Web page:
on April 3, 2013 :
Takes a while to get to the murder, but is an enjoyable read.
(reviewed the day of purchase)
on Feb. 22, 2013 :
This novel introduces an engaging caste of characters - both on and off stage. The story moves fast and leaves a satisfying chill at the end. The author clearly knows the theatre world well and brings it to life adding an extra dimension to this enjoyable crime novel. I also loved the link to Agatha Christie and am now re-reading Appointment with Death as a result.
(reviewed 27 days after purchase)
on Dec. 26, 2011 :
In the acknowledgements at the beginning of the book Robitai writes
To all those who toil tirelessly in theatres everywhere, especially the past and present members of Nelson Repertory Theatre Inc. and the Theatre Royal Trust.
I’ve borrowed many of your finer attributes for the most likeable characters in this book. The nasty ones are of course entirely fictional. (And remember, I had to save some good characters for future books.)
The story is made up but the setting is the real Theatre Royal just as she was before the latest refurbishments, with all her quirky little nooks and crannies.
Like many amateur theatre groups the Whetford amateur dramatic society decides to stage a play that will have wide appeal, written by a "classic" author. Their choice is APPOINTMENT WITH DEATH by Agatha Christie which they hope will be popular.
Right from the start there appears to be someone who is determined that the show will not go on. The theatre itself is under threat by a local property developer who goes into print emphasising the antiquated nature of the building. Somebody keeps shoving cryptic notes on purple paper through the side door and even attempts to burn the building down.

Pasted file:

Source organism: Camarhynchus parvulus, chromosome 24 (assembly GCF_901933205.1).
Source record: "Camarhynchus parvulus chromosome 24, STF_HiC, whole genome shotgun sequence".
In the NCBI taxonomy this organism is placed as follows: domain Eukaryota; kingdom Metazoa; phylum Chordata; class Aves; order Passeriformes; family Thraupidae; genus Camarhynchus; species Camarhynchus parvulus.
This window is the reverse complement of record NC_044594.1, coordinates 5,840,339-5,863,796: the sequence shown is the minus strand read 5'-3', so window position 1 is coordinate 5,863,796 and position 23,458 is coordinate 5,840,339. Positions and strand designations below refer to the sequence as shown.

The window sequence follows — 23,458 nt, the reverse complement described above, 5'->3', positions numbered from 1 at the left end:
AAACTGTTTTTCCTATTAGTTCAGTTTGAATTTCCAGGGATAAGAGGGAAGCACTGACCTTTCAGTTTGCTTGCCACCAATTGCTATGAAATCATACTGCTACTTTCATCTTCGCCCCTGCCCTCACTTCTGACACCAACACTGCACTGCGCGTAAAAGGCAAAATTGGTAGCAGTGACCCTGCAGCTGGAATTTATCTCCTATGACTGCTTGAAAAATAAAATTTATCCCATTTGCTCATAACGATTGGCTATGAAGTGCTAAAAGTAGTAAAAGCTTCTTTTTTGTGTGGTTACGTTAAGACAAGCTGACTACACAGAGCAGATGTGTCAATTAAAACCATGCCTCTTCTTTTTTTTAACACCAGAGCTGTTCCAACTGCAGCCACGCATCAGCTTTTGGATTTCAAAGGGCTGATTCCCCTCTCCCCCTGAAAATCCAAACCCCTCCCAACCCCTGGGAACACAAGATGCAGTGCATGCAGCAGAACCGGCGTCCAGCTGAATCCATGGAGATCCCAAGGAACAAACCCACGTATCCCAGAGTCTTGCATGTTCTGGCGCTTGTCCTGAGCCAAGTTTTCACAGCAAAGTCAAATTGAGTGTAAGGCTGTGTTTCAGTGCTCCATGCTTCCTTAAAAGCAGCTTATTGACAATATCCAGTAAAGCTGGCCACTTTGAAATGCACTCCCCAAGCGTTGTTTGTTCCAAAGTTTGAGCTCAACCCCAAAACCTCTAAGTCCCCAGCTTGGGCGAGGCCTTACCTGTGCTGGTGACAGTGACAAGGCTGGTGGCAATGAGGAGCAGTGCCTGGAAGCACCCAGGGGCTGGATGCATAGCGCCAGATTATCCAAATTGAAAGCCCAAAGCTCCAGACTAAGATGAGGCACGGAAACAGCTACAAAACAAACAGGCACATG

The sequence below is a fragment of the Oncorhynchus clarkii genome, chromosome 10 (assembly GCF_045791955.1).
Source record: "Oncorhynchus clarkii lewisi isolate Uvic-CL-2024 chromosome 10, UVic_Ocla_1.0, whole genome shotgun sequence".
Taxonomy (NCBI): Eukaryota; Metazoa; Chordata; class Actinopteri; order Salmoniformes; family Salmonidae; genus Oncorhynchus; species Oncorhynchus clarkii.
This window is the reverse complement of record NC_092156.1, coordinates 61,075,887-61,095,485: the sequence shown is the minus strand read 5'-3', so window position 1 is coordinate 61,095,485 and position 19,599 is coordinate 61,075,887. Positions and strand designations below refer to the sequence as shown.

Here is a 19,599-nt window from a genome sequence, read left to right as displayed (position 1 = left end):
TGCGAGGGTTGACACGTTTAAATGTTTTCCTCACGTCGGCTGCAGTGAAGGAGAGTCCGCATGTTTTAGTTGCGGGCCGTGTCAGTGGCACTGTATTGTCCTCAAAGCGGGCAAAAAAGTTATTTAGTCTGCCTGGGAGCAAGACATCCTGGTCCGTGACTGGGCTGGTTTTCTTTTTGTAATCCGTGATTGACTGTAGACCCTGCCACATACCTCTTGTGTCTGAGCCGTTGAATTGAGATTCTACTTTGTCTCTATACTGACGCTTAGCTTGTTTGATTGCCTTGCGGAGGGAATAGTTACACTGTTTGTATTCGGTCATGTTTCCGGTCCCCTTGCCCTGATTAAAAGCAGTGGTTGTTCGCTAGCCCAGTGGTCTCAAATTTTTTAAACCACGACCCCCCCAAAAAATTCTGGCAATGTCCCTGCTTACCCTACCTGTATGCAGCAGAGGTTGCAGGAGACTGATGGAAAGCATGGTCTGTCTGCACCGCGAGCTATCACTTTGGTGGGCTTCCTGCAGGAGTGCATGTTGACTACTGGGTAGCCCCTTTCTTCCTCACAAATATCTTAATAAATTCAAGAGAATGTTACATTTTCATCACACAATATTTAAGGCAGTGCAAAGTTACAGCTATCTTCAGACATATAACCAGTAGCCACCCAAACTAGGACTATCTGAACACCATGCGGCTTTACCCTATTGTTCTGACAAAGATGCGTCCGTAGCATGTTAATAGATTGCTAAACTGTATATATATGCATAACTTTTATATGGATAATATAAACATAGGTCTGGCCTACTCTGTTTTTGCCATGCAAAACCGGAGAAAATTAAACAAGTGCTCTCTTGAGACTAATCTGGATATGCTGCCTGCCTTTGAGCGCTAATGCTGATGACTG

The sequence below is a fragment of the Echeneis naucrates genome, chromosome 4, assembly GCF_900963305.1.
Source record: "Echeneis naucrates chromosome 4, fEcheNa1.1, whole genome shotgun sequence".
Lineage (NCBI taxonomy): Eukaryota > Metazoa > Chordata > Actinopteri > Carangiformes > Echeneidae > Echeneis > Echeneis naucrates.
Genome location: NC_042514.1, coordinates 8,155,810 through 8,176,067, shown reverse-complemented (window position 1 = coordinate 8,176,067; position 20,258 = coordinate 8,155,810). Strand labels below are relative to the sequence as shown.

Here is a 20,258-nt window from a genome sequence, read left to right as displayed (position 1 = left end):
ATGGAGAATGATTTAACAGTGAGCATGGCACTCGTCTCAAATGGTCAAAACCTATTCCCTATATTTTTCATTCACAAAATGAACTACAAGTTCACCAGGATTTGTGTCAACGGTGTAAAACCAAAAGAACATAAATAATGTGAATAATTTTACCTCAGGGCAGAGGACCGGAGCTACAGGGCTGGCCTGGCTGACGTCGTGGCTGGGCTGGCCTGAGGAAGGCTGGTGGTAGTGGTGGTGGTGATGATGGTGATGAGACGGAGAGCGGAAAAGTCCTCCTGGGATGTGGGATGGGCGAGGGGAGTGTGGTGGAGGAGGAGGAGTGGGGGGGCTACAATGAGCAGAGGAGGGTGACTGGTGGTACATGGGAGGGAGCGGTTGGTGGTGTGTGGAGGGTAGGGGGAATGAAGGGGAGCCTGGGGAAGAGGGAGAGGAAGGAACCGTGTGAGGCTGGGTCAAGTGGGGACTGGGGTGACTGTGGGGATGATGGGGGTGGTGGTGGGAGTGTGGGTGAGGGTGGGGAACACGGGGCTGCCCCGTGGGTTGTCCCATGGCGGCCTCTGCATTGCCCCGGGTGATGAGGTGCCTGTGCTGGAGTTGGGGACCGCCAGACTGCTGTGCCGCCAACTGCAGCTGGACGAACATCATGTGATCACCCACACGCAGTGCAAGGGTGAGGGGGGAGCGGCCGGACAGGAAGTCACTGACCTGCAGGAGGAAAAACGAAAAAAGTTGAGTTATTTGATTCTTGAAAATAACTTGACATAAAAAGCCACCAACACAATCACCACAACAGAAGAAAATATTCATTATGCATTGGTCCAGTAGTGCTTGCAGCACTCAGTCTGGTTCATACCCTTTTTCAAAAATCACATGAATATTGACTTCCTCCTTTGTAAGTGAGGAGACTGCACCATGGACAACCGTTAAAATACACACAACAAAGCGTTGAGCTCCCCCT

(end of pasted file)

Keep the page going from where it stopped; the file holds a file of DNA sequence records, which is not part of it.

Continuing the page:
None of the incidents are potential show stoppers until the death in the second row.
I enjoyed the bits of humour, the touches of romance, and the occasional "tributes" to Agatha Christie.
'Yes, right under our noses. Haven't you noticed how Gert looks just like Miss Marple? She may not hail from St Mary’s Mead but I bet she has a shrewd grasp of human nature.' 'Better her than that bloody little Belgian git. Hercule Poirot always annoyed the hell out of me,' said Gazza. 'Such a smug, self-righteous windbag.' ....
'Well, most of the old girl's murders were motivated by sex or passion, weren't they?' said Howard. 'Human nature hasn’t changed much since she wrote her novels, just the world around us. Fewer servants, for one thing.' .....
'Forget C.S.I., give me good old Agatha Christie. Leave it with me, Jack – I shall apply my little grey cells to the problem and try to come up with a solution for you some other way. It'll be the human element that's the key, you know. Motive is everything.'
MURDER IN THE SECOND ROW which appears to be sub-titled "Are you sure we can’t advertise for a tart?" is an enjoyable read made all the more so by the fact that it is carefully constructed and filled with interesting characters.
A good read for those of you who like a good cozy and have an e-reader.
(reviewed 11 months after purchase)
on Feb. 8, 2011 :
At the Regent Theatre in the small town of Whetford, New Zealand the resident amateur dramatic society are preparing for their next show which, they’ve decided, will be Agatha Christie’s APPOINTMENT WITH DEATH. They can just about afford well-known Director Adam Bryant and have soon held auditions are in early rehearsals when one of the cast members is gruesomely murdered. This comes on top of the news that local developers want to build a shopping mall that would require the bulldozing of the theatre and the local Council, which owns 40% of the theatre, is keen to support the move. Jessica Jones, the theatre’s manager, heads up the campaign to save the theatre and takes on an amateur sleuthing role in her zeal to protect her beloved theatre.